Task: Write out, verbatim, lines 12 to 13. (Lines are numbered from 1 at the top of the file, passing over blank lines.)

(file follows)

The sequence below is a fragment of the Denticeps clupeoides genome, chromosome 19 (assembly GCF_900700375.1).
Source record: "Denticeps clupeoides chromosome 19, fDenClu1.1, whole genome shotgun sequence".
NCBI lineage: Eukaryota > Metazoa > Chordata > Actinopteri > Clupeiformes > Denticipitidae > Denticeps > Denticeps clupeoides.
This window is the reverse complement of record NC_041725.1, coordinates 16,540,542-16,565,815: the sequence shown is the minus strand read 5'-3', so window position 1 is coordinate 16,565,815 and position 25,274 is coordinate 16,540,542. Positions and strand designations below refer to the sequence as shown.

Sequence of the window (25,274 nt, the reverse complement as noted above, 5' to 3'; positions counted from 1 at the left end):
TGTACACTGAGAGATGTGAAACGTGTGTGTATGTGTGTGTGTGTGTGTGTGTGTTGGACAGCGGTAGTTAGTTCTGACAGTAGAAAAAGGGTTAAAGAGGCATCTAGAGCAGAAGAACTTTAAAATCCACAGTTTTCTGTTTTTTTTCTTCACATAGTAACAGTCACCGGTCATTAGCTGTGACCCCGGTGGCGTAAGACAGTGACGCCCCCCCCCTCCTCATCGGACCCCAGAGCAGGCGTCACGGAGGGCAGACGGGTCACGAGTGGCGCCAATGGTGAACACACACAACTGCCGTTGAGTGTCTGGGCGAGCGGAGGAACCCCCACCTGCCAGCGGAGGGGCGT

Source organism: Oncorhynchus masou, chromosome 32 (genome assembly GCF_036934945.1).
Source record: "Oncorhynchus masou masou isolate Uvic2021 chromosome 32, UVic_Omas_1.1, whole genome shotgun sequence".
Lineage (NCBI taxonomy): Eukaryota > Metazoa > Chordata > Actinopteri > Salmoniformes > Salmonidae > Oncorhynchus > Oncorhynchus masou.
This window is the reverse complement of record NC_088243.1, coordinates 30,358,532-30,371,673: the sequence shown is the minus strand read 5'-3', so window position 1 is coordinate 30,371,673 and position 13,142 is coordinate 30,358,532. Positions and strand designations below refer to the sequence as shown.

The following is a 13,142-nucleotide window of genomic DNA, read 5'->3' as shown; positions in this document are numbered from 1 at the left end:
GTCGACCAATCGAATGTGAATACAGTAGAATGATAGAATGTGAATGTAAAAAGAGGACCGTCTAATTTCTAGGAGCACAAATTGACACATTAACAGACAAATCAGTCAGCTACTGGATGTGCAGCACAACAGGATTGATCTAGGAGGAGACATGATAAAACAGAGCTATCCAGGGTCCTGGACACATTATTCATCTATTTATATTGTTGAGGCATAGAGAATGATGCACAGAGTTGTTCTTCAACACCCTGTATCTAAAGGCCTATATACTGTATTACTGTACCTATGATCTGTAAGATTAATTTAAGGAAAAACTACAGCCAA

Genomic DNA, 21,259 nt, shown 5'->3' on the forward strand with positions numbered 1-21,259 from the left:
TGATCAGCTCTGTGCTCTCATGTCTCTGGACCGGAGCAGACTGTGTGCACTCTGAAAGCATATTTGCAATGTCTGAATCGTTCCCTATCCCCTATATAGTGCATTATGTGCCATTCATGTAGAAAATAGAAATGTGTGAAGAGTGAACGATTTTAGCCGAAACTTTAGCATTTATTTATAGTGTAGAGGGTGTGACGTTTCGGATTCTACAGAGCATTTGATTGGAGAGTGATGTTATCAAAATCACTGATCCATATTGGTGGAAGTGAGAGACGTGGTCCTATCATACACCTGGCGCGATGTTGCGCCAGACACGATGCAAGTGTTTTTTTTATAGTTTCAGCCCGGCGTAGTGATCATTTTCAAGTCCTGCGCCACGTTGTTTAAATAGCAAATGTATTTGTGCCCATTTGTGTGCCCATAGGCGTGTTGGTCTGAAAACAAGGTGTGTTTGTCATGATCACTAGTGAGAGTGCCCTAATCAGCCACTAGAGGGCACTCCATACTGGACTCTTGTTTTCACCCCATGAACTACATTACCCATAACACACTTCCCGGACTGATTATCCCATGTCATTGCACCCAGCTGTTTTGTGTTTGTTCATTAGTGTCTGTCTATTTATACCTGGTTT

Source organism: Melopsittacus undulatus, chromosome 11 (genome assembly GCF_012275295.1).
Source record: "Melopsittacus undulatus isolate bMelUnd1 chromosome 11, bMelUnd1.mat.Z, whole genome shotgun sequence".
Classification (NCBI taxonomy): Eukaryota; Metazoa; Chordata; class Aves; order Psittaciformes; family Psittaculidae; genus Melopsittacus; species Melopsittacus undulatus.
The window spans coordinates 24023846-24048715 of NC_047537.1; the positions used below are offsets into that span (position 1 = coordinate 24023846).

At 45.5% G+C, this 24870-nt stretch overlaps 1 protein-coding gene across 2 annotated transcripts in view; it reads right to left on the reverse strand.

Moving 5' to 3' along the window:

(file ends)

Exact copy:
GTCGACCAATCGAATGTGAATACAGTAGAATGATAGAATGTGAATGTAAAAAGAGGACCGTCTAATTTCTAGGAGCACAAATTGACACATTAACAGACAAATCAGTCAGCTACTGGATGTGCAGCACAACAGGATTGATCTAGGAGGAGACATGATAAAACAGAGCTATCCAGGGTCCTGGACACATTATTCATCTATTTATATTGTTGAGGCATAGAGAATGATGCACAGAGTTGTTCTTCAACACCCTGTATCTAAAGGCCTATATACTGTATTACTGTACCTATGATCTGTAAGATTAATTTAAGGAAAAACTACAGCCAA

Genomic DNA, 21,259 nt, shown 5'->3' on the forward strand with positions numbered 1-21,259 from the left: